>RCP – Awake Intubations: “Alone we can do so little, together we can do so much”

Awake Intubations: “Alone we can do so little, together we can do so much”

Resident Clinical Pearl (RCP) – January 2017

Kalen Leech-Porter, PGY2 iFMEM, Dalhousie University, Saint John, New Brunswick

Reviewed by Dr. David Lewis

 

Case Example:

A healthy 60 year old man arrives at the Emergency Department (ED)3 hours after his camp caught fire.  He complains of shortness of breath and he has a hoarse voice. Vitals BP 140/90, HR 95, RR 24, Oxygen saturation 96%, afebrile.  GCS 15. You note he has facial and trunk burns. He is alert, scared but cooperative. How would you definitively manage his airway?

Picture 1.


Introduction:

RSI has gained much popularity in the ED for endotracheal intubation.  While there is good reason for this, there is still a role for awake intubation; with awake intubations the patient continues to breathe for themselves and will maintain and protect their airways.  This can be critically important in a situation where there is an anticipated difficult intubation and difficult bag mask ventilation.  The patient does have to be somewhat cooperative for awake intubation, but with proper explanation this might be the best option in a difficult situation.

Indications:

  • Predicted difficult airway anatomy (intubation AND maintaining oxygenation with BMV)
  • Variations of normal anatomy (ie Mallampati 4, obese, small mandible)
  • Pathologic distortion or obstruction: (ie burns, angioedema, stridor)
  • Predicted difficult physiology
  • Hemodynamic instability- (may still be able to do RSI- using appropriate agents and fluid bolus, but awake intubation is an option)
  • High minute volume – awake intubation will allow them to breathe at their current desired rate until intubation facilitated

Requirements:

  • Patients is awake, cooperative

Advantages of awake Intubation

  • Patient protects/maintains airways
  • Patient breathes spontaneously
  • Less risk of hypoxemia/hypercarbia with transition to positive pressure ventilation
  • May help with intubation: tissue movement/bubbles may indicate glottis opening in obscured airways

Disadvantages

  • Potentially uncomfortable
  • Requires cooperation
  • Procedure can be prolonged

 

Back to our case:

………….the hoarse voice and burns suggest airway edema.  This patient will likely both a difficult intubation and difficult to bag mask ventilate.  However, he is cooperative.  Following the AIME approach to tracheal intubation pathway (below), this patient would be a candidate for awake intubation (red arrow).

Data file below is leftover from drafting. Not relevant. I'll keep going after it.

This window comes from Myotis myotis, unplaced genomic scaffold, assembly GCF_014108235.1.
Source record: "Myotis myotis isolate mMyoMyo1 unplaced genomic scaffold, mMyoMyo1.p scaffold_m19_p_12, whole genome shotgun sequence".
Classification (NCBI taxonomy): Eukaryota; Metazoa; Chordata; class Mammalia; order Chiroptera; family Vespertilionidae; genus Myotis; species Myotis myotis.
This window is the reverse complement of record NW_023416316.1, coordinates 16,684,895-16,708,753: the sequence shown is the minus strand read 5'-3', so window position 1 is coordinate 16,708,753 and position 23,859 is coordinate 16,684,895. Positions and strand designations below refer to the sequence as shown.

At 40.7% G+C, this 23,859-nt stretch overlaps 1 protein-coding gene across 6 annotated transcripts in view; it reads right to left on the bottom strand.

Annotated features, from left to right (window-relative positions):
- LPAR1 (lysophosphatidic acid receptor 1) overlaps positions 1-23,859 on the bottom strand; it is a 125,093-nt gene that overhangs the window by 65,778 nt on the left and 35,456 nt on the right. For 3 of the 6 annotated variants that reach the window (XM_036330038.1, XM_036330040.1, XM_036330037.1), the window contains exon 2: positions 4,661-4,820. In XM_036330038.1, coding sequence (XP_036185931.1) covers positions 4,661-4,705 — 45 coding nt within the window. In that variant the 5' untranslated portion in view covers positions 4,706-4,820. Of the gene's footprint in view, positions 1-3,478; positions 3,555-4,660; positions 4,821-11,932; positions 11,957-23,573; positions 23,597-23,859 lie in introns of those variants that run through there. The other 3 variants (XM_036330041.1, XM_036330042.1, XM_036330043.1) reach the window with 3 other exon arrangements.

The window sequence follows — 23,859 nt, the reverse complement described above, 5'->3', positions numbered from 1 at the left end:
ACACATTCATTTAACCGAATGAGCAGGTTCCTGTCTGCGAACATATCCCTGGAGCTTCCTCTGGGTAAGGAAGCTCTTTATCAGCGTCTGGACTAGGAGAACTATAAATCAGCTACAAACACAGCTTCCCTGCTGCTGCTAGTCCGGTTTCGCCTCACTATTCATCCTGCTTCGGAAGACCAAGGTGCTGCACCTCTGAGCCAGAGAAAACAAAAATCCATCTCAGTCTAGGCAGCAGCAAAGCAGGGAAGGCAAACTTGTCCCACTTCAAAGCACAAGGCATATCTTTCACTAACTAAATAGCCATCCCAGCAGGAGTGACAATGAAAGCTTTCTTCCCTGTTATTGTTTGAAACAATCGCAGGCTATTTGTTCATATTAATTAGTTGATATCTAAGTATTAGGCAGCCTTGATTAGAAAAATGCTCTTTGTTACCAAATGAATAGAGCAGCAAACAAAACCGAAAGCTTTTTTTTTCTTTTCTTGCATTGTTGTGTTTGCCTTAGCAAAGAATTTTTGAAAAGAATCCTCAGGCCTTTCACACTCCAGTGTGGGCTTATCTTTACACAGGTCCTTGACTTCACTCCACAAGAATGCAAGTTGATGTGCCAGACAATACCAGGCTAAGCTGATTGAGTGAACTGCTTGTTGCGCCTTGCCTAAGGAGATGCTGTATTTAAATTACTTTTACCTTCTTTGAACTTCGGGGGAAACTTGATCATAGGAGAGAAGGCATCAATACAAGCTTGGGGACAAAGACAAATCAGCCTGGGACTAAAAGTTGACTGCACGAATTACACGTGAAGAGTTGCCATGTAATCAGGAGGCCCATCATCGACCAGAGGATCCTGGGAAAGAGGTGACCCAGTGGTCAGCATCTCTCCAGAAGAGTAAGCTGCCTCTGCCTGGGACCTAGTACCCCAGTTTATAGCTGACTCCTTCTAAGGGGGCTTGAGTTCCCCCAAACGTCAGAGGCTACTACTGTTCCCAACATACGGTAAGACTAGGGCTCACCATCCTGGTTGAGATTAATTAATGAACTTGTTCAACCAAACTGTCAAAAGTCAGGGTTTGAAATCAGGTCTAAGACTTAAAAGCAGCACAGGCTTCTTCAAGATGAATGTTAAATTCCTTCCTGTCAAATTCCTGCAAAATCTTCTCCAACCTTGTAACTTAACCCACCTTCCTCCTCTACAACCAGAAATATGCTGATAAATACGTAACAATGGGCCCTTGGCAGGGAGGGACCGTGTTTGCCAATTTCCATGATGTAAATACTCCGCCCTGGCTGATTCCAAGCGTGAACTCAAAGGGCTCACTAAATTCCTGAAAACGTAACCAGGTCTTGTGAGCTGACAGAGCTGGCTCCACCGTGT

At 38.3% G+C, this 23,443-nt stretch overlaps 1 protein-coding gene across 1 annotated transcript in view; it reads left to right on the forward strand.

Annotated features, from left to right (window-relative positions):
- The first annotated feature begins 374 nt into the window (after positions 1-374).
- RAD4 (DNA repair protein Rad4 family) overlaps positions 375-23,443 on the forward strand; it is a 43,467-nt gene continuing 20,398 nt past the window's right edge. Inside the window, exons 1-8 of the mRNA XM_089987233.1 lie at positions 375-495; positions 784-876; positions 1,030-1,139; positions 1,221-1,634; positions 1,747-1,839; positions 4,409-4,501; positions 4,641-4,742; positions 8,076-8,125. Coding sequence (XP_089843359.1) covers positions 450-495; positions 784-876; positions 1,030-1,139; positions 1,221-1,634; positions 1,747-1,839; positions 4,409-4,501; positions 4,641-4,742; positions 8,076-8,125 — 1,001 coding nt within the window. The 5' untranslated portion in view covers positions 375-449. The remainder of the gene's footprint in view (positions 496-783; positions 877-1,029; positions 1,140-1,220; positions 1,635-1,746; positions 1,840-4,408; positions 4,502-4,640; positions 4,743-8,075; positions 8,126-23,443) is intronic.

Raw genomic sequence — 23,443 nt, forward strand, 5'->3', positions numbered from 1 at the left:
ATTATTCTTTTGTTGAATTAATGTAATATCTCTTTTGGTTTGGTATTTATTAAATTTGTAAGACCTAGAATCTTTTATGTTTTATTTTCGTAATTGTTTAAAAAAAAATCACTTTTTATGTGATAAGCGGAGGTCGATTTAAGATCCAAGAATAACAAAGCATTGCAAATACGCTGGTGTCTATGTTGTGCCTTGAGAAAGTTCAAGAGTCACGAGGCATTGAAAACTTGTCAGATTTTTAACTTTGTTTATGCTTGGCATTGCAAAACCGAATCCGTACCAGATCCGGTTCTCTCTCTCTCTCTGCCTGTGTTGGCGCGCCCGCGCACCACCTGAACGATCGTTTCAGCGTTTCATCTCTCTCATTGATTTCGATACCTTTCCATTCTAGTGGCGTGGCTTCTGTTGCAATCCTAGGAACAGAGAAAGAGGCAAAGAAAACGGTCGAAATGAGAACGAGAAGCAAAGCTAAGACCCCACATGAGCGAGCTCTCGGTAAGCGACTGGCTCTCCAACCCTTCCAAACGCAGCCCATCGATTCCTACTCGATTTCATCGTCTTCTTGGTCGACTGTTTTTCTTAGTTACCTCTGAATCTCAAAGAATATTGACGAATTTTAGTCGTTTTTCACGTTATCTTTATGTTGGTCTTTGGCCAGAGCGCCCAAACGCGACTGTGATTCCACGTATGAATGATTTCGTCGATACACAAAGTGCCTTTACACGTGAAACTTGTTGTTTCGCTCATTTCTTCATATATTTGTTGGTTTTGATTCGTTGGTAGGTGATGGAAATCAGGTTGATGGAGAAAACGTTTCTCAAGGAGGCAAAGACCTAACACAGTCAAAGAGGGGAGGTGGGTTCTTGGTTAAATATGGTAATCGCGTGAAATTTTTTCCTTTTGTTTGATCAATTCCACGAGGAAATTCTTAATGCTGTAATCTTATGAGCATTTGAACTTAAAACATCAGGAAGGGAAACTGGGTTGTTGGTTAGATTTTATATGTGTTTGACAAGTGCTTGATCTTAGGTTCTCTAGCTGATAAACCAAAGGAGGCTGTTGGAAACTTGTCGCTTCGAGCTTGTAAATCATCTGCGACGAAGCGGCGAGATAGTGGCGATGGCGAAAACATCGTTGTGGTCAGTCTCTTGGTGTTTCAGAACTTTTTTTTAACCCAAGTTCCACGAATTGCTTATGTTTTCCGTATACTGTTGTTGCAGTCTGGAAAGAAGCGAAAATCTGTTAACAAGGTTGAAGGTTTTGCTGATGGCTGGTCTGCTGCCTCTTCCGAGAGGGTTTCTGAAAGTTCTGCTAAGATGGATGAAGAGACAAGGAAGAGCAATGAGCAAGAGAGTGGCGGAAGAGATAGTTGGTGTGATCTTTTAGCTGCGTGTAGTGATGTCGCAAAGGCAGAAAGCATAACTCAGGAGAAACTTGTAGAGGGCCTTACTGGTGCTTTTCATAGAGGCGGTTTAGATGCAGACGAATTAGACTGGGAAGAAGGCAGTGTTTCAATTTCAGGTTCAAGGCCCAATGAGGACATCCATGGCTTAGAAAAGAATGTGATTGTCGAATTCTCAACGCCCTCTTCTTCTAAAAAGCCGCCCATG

AIME approach to tracheal Intubations pathway decision making

 

Generic Approach to awake oral intubation:

  1. Supplemental O2 – consider high flow nasal prongs
  2. Prep:
    1. monitors, O2, BVM, suction, ETTs, stylet, laryngoscope, blades, drugs, alternative intubation options, rescue devices, mark cricothyroid membrane,
    2. Psychologically prepare the patient: tell them rationale and explain procedure
  3. Topical Airway Anesthesia +/- light sedation
  4. Awake intubation
  5. Confirm Tube location
  6. Additional Sedation

More Detailed:

Topical Airway Anesthesia
  1. Consider drying agent to reduce secretions and allow better working of topical anesthesia on mucous membranes: glycopyrrolate 5 micrograms/kg IV
  2. Lidocaine application -don’t add epi
    1. 5% lidocaine ointment with tongue depressor to back of tongue
    2. Gargle and swish 4% liquid lidocaine
    3. Then spray (soft palate, posterior pharynx, tonsillar pillars) as you go with either:
      1. Lidocaine 10% endotracheal spray
      2. 4% lidocaine atomizing device
    4. 4% nebulized lidocaine takes 10-12 mins but is another alternative
  3. Do not exceed toxic dose: 5 mg/kg (use less if elderly or cardiac/liver impairment)

+/- Light Sedation
  1. No sedation is reasonable
  2. Consider ketamine, or midazolam +/- fentanyl in small doses (pros and cons not discussed in this pearl)

Awake intubation using DL

Intubation may be performed with bronchoscopy, glidescope, blind nasotracheal intubation. Below is an abridged description of key points of direct laryngoscopy during awake intubation.

  1. Perform in semi-sitting or sitting position – physician may need to stand on a stool/chair
  2. Use “precision laryngoscopy”, slowly walking the blade in avoiding as many structures as possible
  3. Warn patients they will feel some pressure then compress tongue to visualize epiglottis
  4. Place blade in valleculla and perform appropriate lift to visualize cords
  5. Pass the ETT through the cords while the patient inspires

Picture 2

Post Intubation:

Don’t forget to confirm tube location, and provide sedation if the patients hemodynamics tolerate the sedation!

 

References:

Airway Management in Emergencies: Second Edition.  George Kovacs, J. Adam Law. 2011.

Picture 1

Picture 2

 

 

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